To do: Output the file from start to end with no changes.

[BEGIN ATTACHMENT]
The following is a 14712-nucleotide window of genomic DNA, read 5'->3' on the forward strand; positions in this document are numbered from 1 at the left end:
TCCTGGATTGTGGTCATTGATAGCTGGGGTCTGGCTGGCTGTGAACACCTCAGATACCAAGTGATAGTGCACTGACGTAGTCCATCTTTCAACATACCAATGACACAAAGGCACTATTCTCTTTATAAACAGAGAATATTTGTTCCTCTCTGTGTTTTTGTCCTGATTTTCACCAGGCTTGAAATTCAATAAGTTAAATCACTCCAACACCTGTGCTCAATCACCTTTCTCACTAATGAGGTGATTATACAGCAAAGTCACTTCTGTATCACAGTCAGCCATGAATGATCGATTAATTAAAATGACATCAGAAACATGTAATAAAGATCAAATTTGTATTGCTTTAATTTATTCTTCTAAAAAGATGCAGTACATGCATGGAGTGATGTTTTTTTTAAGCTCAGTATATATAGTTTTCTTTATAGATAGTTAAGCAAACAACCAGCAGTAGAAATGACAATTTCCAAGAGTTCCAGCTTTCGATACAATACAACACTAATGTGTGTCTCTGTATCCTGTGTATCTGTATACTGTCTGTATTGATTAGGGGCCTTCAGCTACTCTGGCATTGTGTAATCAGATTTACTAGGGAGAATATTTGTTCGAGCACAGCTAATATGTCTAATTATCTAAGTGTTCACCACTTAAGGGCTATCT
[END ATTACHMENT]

The following is a 14712-nucleotide window of genomic DNA, read 5'->3' on the forward strand; positions in this document are numbered from 1 at the left end:
TCCTGGATTGTGGTCATTGATAGCTGGGGTCTGGCTGGCTGTGAACACCTCAGATACCAAGTGATAGTGCACTGACGTAGTCCATCTTTCAACATACCAATGACACAAAGGCACTATTCTCTTTATAAACAGAGAATATTTGTTCCTCTCTGTGTTTTTGTCCTGATTTTCACCAGGCTTGAAATTCAATAAGTTAAATCACTCCAACACCTGTGCTCAATCACCTTTCTCACTAATGAGGTGATTATACAGCAAAGTCACTTCTGTATCACAGTCAGCCATGAATGATCGATTAATTAAAATGACATCAGAAACATGTAATAAAGATCAAATTTGTATTGCTTTAATTTATTCTTCTAAAAAGATGCAGTACATGCATGGAGTGATGTTTTTTTTAAGCTCAGTATATATAGTTTTCTTTATAGATAGTTAAGCAAACAACCAGCAGTAGAAATGACAATTTCCAAGAGTTCCAGCTTTCGATACAATACAACACTAATGTGTGTCTCTGTATCCTGTGTATCTGTATACTGTCTGTATTGATTAGGGGCCTTCAGCTACTCTGGCATTGTGTAATCAGATTTACTAGGGAGAATATTTGTTCGAGCACAGCTAATATGTCTAATTATCTAAGTGTTCACCACTTAAGGGCTATCT